News / Africa

Human Rights Watch Accuses Ethiopia of Creating Climate of Fear

Mike Sunderland

Human Rights Watch has accused the Ethiopian government of launching a "coordinated and sustained attack" against political opponents, journalists and activists ahead of the country's May 23 elections. In a report released Wednesday, the organization says the ruling Ethiopian People's Revolutionary Democratic Front, or EPRDF, has ruled with an "iron fist," and seriously undermined the public's ability to speak out against the government.

Speaking to journalists in Nairobi, Human Rights Watch Africa Director Georgette Gagnon accused the government of creating a climate of fear and oppression in the run up to the May elections.

"Ethiopians, millions of them, are unable to speak freely, organize political activities, challenge their government's policies, either through peaceful protest, voting or publicizing their views without fear of reprisal," she said.

According to the report, Ethiopia's leaders are able to quell almost any sign of dissent through a combination of legislation, intimidation and harassment. Through what it calls a "root and branch structure of surveillance", which extends from the capital Addis Ababa to almost every rural household, Human Rights Watch says the leading party can constantly monitor individuals and exert its influence over millions of Ethiopians.

Gagnon said the EPRDF is aiming to turn Ethiopia into a one party state by arresting political opponents and withholding aid like farming seeds and microcredits from people who refuse to become party members.

"This multi-faceted strategy is extremely effective at monitoring and controlling dissent. The government only needs to punish a few people to create a climate of fear and send a chilling message that makes dissent almost impossible," she said.

Ethiopian government spokesman Bereket Simon called HRW's accusations "ridiculous".  And last week, Prime Minister Meles Zinawi said that his government is committed to making the elections peaceful, democratic and truthful.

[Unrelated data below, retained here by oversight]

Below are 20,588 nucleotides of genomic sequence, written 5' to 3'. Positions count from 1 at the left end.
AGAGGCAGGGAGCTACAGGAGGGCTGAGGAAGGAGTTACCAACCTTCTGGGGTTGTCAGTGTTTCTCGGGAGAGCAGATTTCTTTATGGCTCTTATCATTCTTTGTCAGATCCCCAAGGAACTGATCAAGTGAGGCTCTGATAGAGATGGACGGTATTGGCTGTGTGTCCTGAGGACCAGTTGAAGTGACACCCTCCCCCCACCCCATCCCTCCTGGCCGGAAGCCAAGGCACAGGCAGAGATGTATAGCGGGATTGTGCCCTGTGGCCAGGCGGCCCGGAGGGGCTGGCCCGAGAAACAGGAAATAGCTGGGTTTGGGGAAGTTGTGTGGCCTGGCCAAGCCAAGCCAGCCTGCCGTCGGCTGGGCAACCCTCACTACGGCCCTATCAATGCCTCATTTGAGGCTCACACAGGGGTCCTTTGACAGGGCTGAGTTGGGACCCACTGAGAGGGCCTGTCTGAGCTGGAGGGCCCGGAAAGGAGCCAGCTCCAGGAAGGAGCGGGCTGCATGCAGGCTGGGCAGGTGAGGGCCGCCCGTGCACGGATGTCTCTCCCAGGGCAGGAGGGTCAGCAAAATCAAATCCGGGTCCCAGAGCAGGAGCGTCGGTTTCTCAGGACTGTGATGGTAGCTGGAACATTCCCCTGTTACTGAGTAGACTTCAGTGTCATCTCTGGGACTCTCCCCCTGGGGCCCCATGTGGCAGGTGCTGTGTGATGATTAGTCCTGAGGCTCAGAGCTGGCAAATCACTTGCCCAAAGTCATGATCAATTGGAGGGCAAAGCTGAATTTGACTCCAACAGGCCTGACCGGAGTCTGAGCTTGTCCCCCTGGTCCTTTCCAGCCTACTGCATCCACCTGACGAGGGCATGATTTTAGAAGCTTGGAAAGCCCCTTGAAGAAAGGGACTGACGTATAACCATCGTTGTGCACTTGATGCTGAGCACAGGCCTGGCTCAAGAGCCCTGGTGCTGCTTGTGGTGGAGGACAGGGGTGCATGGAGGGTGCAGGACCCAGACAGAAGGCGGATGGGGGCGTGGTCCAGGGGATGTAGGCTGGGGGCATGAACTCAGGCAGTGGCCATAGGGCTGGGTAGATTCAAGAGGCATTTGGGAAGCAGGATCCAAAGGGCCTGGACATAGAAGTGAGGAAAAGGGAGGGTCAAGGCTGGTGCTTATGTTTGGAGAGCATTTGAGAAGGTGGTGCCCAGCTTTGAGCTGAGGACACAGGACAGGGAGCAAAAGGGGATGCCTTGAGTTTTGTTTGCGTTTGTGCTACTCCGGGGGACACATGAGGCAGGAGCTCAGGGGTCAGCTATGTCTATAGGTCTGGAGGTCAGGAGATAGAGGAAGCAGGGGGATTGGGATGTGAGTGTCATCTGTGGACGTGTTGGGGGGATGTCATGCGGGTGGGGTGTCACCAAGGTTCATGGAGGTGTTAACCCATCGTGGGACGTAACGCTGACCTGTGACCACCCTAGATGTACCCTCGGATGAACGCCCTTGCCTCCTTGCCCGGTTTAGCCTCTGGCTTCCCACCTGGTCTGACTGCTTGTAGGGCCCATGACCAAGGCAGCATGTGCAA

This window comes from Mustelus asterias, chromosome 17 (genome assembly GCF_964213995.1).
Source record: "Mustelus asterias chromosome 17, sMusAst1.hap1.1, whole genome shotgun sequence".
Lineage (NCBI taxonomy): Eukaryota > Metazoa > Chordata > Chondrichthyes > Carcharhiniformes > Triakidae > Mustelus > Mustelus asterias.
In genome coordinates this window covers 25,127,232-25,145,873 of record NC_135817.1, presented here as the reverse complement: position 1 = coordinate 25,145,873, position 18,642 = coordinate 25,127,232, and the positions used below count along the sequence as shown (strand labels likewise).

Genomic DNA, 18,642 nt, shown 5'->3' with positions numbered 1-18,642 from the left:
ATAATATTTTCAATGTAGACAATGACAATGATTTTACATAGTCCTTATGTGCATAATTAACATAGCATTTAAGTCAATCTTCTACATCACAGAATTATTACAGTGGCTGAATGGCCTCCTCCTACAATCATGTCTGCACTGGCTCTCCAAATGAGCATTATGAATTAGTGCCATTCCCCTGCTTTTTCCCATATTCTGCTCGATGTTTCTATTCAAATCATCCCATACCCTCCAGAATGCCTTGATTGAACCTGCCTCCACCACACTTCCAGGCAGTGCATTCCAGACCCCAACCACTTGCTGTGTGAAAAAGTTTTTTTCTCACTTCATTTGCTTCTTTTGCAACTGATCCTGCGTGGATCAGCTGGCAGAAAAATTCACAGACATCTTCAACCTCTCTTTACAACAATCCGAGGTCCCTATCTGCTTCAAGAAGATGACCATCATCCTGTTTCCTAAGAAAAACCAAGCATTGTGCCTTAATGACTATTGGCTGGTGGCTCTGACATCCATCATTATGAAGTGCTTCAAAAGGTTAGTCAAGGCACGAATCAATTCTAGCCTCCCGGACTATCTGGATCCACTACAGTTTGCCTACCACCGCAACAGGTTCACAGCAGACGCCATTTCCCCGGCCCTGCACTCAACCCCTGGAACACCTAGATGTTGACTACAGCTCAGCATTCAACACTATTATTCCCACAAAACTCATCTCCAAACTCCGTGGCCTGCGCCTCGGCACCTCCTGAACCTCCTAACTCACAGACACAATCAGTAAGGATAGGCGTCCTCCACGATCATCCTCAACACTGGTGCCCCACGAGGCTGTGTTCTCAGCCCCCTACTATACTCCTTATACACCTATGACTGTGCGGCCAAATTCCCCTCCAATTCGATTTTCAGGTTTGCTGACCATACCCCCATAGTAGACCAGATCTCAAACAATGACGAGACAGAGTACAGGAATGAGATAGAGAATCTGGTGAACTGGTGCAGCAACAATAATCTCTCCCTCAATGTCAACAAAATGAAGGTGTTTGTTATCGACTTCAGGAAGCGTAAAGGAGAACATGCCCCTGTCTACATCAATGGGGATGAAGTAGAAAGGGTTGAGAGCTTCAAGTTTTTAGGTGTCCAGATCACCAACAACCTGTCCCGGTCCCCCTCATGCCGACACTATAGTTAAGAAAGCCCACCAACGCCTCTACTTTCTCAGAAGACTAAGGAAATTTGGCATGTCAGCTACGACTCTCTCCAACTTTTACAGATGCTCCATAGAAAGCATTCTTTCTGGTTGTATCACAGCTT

The international media has accused Ethiopia of seriously limiting press freedom in the run-up to the elections. Among the moves to anger journalists is a new press code that sets strict guidelines on election day coverage. The new code bans press interviews with all candidates and election observers or voters. It also limits coverage from inside polling stations and disallows predictions before the official results are announced.

VOA is now broadcasting its local Amharic language service to Ethiopia via satellite after previous broadcasts were jammed under orders from Prime Minister Zenawi. He accused VOA of broadcasting "destabilizing propaganda." The U.S. State Department has strongly criticized the jamming and labeled it a contradiction to Ethiopia's commitments to a free press.

With foreign assistance said to account for approximately one third of all Ethiopia's government expenditure, Human Right's Watch is calling on the country's major donors; the World Bank, United States, Britain and the European Union to take a harder line with the government on rights violations before and after the vote.

"If, as expected, the EPRDF wins a landslide victory on May 23rd it is unlikely to be a victory for democracy, rather it will be a vindication of a strategy of repression and control," she said.

Human Rights Watch recommended Ethiopia improve the pre-vote environment by refraining from intimidation and by releasing high profile political prisoners, who, the organization says, should be allowed to stand for election.

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